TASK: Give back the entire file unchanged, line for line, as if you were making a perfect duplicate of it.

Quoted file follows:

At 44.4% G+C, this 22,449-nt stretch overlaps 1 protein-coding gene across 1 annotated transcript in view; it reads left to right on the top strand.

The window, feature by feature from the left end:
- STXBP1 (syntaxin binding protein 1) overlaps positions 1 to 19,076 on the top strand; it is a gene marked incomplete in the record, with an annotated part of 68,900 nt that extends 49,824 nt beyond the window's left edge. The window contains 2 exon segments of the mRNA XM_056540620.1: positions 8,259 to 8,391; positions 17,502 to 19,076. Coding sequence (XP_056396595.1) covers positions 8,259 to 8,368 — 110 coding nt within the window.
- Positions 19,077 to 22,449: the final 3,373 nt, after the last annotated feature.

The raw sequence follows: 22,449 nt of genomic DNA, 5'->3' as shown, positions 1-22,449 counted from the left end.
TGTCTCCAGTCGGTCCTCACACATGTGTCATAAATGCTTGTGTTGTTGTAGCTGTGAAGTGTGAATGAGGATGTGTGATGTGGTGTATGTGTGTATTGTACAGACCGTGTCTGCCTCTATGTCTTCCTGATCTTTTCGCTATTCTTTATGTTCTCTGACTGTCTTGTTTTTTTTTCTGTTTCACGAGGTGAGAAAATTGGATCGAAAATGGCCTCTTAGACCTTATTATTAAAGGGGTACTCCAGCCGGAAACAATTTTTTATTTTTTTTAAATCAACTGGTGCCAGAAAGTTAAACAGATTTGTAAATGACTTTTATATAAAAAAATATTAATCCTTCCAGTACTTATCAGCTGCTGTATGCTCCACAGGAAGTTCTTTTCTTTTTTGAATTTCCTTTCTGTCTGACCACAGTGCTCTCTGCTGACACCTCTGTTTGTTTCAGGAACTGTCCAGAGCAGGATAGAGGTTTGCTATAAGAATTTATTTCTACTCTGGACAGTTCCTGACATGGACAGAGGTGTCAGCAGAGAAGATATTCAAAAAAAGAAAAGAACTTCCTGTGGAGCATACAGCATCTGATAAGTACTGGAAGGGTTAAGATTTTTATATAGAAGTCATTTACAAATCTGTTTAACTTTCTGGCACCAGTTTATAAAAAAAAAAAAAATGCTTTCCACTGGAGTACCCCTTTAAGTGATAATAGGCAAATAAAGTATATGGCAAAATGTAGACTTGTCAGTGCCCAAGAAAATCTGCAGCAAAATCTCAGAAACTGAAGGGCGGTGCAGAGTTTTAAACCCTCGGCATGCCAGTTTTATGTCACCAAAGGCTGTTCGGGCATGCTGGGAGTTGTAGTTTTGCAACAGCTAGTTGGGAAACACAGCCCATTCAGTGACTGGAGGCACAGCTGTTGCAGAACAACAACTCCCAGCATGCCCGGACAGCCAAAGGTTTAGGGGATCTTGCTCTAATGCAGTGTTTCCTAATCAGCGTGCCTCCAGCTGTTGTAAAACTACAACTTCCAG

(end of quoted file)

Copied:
At 44.4% G+C, this 22,449-nt stretch overlaps 1 protein-coding gene across 1 annotated transcript in view; it reads left to right on the top strand.

The window, feature by feature from the left end:
- STXBP1 (syntaxin binding protein 1) overlaps positions 1 to 19,076 on the top strand; it is a gene marked incomplete in the record, with an annotated part of 68,900 nt that extends 49,824 nt beyond the window's left edge. The window contains 2 exon segments of the mRNA XM_056540620.1: positions 8,259 to 8,391; positions 17,502 to 19,076. Coding sequence (XP_056396595.1) covers positions 8,259 to 8,368 — 110 coding nt within the window.
- Positions 19,077 to 22,449: the final 3,373 nt, after the last annotated feature.

The raw sequence follows: 22,449 nt of genomic DNA, 5'->3' as shown, positions 1-22,449 counted from the left end.
TGTCTCCAGTCGGTCCTCACACATGTGTCATAAATGCTTGTGTTGTTGTAGCTGTGAAGTGTGAATGAGGATGTGTGATGTGGTGTATGTGTGTATTGTACAGACCGTGTCTGCCTCTATGTCTTCCTGATCTTTTCGCTATTCTTTATGTTCTCTGACTGTCTTGTTTTTTTTTCTGTTTCACGAGGTGAGAAAATTGGATCGAAAATGGCCTCTTAGACCTTATTATTAAAGGGGTACTCCAGCCGGAAACAATTTTTTATTTTTTTTAAATCAACTGGTGCCAGAAAGTTAAACAGATTTGTAAATGACTTTTATATAAAAAAATATTAATCCTTCCAGTACTTATCAGCTGCTGTATGCTCCACAGGAAGTTCTTTTCTTTTTTGAATTTCCTTTCTGTCTGACCACAGTGCTCTCTGCTGACACCTCTGTTTGTTTCAGGAACTGTCCAGAGCAGGATAGAGGTTTGCTATAAGAATTTATTTCTACTCTGGACAGTTCCTGACATGGACAGAGGTGTCAGCAGAGAAGATATTCAAAAAAAGAAAAGAACTTCCTGTGGAGCATACAGCATCTGATAAGTACTGGAAGGGTTAAGATTTTTATATAGAAGTCATTTACAAATCTGTTTAACTTTCTGGCACCAGTTTATAAAAAAAAAAAAAATGCTTTCCACTGGAGTACCCCTTTAAGTGATAATAGGCAAATAAAGTATATGGCAAAATGTAGACTTGTCAGTGCCCAAGAAAATCTGCAGCAAAATCTCAGAAACTGAAGGGCGGTGCAGAGTTTTAAACCCTCGGCATGCCAGTTTTATGTCACCAAAGGCTGTTCGGGCATGCTGGGAGTTGTAGTTTTGCAACAGCTAGTTGGGAAACACAGCCCATTCAGTGACTGGAGGCACAGCTGTTGCAGAACAACAACTCCCAGCATGCCCGGACAGCCAAAGGTTTAGGGGATCTTGCTCTAATGCAGTGTTTCCTAATCAGCGTGCCTCCAGCTGTTGTAAAACTACAACTTCCAG